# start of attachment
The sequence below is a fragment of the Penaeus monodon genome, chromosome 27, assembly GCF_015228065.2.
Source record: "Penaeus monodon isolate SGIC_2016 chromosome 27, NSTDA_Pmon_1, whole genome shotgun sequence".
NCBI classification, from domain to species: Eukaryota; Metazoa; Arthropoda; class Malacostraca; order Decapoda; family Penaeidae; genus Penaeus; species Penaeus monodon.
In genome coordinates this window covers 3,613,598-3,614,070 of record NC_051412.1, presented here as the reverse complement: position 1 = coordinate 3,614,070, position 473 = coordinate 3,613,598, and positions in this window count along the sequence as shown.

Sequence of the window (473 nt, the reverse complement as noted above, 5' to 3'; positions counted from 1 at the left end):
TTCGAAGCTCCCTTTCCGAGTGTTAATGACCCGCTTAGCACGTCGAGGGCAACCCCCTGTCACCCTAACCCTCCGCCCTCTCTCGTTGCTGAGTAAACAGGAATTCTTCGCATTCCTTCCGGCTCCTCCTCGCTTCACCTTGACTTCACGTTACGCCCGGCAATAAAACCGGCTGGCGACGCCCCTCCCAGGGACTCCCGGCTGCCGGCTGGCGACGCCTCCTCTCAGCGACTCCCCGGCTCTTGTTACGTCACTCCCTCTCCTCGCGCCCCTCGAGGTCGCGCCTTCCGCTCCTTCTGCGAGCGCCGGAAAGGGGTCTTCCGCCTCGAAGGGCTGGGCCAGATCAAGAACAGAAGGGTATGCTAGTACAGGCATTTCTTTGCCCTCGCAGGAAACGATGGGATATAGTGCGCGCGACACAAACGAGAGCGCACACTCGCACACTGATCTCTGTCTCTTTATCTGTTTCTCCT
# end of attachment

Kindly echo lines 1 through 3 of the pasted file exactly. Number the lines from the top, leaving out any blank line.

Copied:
The sequence below is a fragment of the Penaeus monodon genome, chromosome 27, assembly GCF_015228065.2.
Source record: "Penaeus monodon isolate SGIC_2016 chromosome 27, NSTDA_Pmon_1, whole genome shotgun sequence".
NCBI classification, from domain to species: Eukaryota; Metazoa; Arthropoda; class Malacostraca; order Decapoda; family Penaeidae; genus Penaeus; species Penaeus monodon.